Unfortunately, like every other show-to-book adaptation I’ve read, it also suffers from a gross amount of recap, call-backs and shout outs to the original show. And not just to events that are directly relevant to the plot of the book – I think every character, every episode and every conflict that aired on the show was referred to at least once in the book and sometimes several times over. It was unnecessary and felt far too much like the author was trying to draw unnecessary extra connections to make it clear it was a book of the show. It slowed down the plot and wasn’t really necessary. I did like some of the show call outs though – like Frank snarking about Crane’s aversion to ever actually changing his clothes and people commenting on what a weird name “Ichabod” actually is.

The plot itself is decent. Decently paced, a decent mystery, decently links into the plot established so far and the characters work well with it – I especially like how all of the characters are worked into it and play a vital role. The conflict is well presented, the action scenes well written and while the task itself (find some shinies before someone else) wasn’t especially complex or twisty, it wasn’t entirely linear and we did have something of a surprise at the end. It’s not a bad story, but I think it’s more character driven than plot driven. But I think this is common for any books-of-the-show since they can’t do anything in the book that the show will have to reference – so to keep canon going and keep the book’s part in the canon it needs not to leave any long lasting revelations

We have the same diversity as the show – so Abbie, Jenny and Frank are all Black and all have been developed with some complexities – perhaps more on the show since we get to see inside their heads. There’s also a large cast of supporting characters that are POC, security guards, other police, passers by, victims, employees in the museums – the cast at every stage is racially diverse and contains several women which surprised me. I also liked how even some of these were developed – even those who were just going to be fodder for the murderous rampage – we didn’t get to see them as just faceless names, random bodies that litter any supernatural drama. We got names, we got history and family and backstory (I especially liked one security guard who had a whole story linked to class, the economic down turn, a torn family and having to try and make ends meet when everything fell apart and she was the fallout in so many other people’s mistakes and terrible actions).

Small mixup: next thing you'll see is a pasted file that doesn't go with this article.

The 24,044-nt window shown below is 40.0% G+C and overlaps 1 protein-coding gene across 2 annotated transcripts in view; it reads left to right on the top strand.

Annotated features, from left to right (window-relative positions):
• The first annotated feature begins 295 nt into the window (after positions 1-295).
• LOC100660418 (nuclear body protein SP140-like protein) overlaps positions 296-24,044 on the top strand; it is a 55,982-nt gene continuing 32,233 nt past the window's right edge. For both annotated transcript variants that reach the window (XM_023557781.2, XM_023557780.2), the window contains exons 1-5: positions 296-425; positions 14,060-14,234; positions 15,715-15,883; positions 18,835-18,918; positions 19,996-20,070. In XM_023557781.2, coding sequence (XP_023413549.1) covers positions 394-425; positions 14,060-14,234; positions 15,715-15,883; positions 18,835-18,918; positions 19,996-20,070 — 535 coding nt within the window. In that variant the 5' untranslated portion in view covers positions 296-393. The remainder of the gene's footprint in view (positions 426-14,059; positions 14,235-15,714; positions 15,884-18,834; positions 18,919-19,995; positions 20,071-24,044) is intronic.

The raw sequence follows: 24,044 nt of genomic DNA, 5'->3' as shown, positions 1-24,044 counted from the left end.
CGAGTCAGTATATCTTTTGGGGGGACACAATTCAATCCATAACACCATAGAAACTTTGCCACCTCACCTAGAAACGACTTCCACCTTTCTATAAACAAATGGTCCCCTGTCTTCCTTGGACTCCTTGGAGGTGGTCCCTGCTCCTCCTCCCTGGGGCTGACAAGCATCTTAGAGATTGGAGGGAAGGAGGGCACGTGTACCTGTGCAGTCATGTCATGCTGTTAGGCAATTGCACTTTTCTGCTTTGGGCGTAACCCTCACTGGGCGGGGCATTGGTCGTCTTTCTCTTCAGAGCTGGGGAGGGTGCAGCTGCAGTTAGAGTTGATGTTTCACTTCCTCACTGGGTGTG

Frank also spends time with his disabled daughter, Macey and there’s a lot of discussion of how she adapts to that and how Frank has become more aware of the accommodations she needs, appropriate language to use referring to her disability (even as she reclaims language for her own empowerment) and both the strengths and failings of legally required accommodations for her. It was a bit info-dumpy, but it was a good scene. Sadly, like the show, there are no LGBT people among the huge cast

This book has a decent story and decent writing (with a few hiccoughs) but it’s an excellent way to get to know these characters a little more. If you’ve watched the show it’s a great little companion book to expand and add texture to what we’ve seen. If you haven’t, it’s probably not an ideal choice.